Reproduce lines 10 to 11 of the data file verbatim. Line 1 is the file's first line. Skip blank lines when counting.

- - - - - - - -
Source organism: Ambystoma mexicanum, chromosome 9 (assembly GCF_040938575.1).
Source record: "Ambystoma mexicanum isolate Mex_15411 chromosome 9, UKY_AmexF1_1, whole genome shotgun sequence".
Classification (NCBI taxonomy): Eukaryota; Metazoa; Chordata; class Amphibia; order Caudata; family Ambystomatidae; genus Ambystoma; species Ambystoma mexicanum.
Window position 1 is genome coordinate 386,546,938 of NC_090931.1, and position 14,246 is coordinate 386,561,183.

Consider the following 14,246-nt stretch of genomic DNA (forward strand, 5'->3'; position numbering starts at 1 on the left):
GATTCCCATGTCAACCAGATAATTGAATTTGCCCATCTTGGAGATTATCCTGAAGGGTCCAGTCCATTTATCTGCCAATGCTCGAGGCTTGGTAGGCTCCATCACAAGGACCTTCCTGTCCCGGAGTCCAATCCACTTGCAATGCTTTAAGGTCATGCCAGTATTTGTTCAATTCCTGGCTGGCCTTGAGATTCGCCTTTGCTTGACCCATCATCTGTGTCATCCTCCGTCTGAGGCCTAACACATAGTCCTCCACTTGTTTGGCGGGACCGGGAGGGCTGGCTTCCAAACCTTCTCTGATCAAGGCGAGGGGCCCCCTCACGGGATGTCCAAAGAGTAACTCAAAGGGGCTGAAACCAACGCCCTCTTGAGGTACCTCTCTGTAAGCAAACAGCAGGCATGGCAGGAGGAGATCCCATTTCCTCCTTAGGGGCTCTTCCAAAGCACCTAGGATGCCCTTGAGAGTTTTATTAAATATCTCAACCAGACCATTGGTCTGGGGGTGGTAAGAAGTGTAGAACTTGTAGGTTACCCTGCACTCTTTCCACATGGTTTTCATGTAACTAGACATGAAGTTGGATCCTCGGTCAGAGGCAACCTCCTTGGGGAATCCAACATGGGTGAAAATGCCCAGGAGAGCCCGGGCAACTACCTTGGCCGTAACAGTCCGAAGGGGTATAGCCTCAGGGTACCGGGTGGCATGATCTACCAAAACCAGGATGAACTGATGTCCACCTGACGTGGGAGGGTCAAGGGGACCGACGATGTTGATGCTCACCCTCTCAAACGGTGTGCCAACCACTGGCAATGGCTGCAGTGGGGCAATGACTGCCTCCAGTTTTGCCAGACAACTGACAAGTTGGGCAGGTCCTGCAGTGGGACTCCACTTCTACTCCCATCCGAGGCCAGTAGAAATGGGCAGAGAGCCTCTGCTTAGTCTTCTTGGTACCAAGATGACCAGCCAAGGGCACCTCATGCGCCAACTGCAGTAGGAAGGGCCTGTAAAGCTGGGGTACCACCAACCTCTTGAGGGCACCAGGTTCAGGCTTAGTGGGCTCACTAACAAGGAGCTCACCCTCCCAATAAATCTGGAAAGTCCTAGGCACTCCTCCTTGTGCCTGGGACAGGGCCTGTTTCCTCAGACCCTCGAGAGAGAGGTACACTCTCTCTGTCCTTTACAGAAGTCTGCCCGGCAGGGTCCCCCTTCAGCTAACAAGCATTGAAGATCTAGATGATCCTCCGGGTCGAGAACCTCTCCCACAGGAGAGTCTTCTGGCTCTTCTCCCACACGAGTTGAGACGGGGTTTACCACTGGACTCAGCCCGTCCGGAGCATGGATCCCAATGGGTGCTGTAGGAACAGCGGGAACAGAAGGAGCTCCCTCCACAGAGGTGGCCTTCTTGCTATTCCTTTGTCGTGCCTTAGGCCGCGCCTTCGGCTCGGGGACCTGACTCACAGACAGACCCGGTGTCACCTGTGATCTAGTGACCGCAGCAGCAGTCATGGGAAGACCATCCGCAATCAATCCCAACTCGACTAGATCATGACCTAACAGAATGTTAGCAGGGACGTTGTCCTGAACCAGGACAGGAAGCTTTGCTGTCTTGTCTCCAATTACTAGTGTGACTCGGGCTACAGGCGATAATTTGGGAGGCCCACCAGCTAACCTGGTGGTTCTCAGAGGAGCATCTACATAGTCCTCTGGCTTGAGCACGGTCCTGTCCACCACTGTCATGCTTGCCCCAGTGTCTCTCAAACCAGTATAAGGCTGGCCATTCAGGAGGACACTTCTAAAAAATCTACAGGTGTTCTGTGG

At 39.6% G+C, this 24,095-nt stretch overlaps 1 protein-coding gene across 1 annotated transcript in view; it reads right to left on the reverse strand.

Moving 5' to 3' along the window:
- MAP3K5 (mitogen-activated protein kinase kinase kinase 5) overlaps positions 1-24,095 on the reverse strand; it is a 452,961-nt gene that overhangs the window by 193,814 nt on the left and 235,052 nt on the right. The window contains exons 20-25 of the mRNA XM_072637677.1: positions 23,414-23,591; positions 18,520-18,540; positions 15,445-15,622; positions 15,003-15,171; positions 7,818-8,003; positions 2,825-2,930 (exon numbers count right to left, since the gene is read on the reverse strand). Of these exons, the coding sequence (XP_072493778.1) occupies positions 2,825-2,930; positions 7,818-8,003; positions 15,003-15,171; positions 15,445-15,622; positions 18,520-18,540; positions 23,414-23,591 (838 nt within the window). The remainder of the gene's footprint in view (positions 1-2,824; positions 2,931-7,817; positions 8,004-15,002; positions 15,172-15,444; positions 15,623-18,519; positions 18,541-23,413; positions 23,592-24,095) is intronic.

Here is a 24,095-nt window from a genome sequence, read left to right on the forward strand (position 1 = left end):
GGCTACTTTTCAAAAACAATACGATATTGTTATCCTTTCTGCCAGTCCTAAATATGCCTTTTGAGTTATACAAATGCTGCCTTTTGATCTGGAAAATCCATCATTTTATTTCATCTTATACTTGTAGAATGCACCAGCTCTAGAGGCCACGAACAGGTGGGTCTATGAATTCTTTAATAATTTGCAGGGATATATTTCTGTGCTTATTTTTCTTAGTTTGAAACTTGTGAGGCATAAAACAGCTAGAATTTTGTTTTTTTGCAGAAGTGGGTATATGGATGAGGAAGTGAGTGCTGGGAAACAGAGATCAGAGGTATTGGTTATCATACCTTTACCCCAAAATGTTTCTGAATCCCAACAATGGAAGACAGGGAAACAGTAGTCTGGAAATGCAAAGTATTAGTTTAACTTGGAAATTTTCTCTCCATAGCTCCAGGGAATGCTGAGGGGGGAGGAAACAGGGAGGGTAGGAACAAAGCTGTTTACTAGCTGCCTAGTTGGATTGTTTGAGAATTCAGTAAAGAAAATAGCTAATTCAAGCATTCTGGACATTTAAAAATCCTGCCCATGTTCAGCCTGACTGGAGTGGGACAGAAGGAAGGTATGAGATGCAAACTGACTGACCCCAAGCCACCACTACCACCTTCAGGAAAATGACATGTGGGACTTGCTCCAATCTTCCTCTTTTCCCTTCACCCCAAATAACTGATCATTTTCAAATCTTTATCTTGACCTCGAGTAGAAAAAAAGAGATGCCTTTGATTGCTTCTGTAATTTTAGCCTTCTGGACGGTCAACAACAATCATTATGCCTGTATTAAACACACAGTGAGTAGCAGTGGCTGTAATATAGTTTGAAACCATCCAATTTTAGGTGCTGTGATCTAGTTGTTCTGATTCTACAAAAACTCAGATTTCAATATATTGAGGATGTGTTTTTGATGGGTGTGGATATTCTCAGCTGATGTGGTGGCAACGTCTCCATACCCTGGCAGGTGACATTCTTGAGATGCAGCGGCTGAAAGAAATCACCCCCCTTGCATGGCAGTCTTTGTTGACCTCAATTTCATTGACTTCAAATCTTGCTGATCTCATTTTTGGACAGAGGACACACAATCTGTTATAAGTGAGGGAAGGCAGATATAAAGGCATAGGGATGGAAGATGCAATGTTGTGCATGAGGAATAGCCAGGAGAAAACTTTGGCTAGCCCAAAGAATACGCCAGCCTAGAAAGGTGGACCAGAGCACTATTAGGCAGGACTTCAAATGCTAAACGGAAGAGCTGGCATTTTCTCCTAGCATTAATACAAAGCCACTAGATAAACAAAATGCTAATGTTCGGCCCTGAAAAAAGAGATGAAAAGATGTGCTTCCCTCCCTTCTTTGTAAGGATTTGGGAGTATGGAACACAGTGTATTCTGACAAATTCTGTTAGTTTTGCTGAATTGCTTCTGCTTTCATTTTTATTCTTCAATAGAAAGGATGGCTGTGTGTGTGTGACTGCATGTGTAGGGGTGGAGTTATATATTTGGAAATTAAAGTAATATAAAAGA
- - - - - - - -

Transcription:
Here is a 24,095-nt window from a genome sequence, read left to right on the forward strand (position 1 = left end):
GGCTACTTTTCAAAAACAATACGATATTGTTATCCTTTCTGCCAGTCCTAAATATGCCTTTTGAGTTATACAAATGCTGCCTTTTGATCTGGAAAATCCATCATTTTATTTCATCTTATACTTGTAGAATGCACCAGCTCTAGAGGCCACGAACAGGTGGGTCTATGAATTCTTTAATAATTTGCAGGGATATATTTCTGTGCTTATTTTTCTTAGTTTGAAACTTGTGAGGCATAAAACAGCTAGAATTTTGTTTTTTTGCAGAAGTGGGTATATGGATGAGGAAGTGAGTGCTGGGAAACAGAGATCAGAGGTATTGGTTATCATACCTTTACCCCAAAATGTTTCTGAATCCCAACAATGGAAGACAGGGAAACAGTAGTCTGGAAATGCAAAGTATTAGTTTAACTTGGAAATTTTCTCTCCATAGCTCCAGGGAATGCTGAGGGGGGAGGAAACAGGGAGGGTAGGAACAAAGCTGTTTACTAGCTGCCTAGTTGGATTGTTTGAGAATTCAGTAAAGAAAATAGCTAATTCAAGCATTCTGGACATTTAAAAATCCTGCCCATGTTCAGCCTGACTGGAGTGGGACAGAAGGAAGGTATGAGATGCAAACTGACTGACCCCAAGCCACCACTACCACCTTCAGGAAAATGACATGTGGGACTTGCTCCAATCTTCCTCTTTTCCCTTCACCCCAAATAACTGATCATTTTCAAATCTTTATCTTGACCTCGAGTAGAAAAAAAGAGATGCCTTTGATTGCTTCTGTAATTTTAGCCTTCTGGACGGTCAACAACAATCATTATGCCTGTATTAAACACACAGTGAGTAGCAGTGGCTGTAATATAGTTTGAAACCATCCAATTTTAGGTGCTGTGATCTAGTTGTTCTGATTCTACAAAAACTCAGATTTCAATATATTGAGGATGTGTTTTTGATGGGTGTGGATATTCTCAGCTGATGTGGTGGCAACGTCTCCATACCCTGGCAGGTGACATTCTTGAGATGCAGCGGCTGAAAGAAATCACCCCCCTTGCATGGCAGTCTTTGTTGACCTCAATTTCATTGACTTCAAATCTTGCTGATCTCATTTTTGGACAGAGGACACACAATCTGTTATAAGTGAGGGAAGGCAGATATAAAGGCATAGGGATGGAAGATGCAATGTTGTGCATGAGGAATAGCCAGGAGAAAACTTTGGCTAGCCCAAAGAATACGCCAGCCTAGAAAGGTGGACCAGAGCACTATTAGGCAGGACTTCAAATGCTAAACGGAAGAGCTGGCATTTTCTCCTAGCATTAATACAAAGCCACTAGATAAACAAAATGCTAATGTTCGGCCCTGAAAAAAGAGATGAAAAGATGTGCTTCCCTCCCTTCTTTGTAAGGATTTGGGAGTATGGAACACAGTGTATTCTGACAAATTCTGTTAGTTTTGCTGAATTGCTTCTGCTTTCATTTTTATTCTTCAATAGAAAGGATGGCTGTGTGTGTGTGACTGCATGTGTAGGGGTGGAGTTATATATTTGGAAATTAAAGTAATATAAAAGA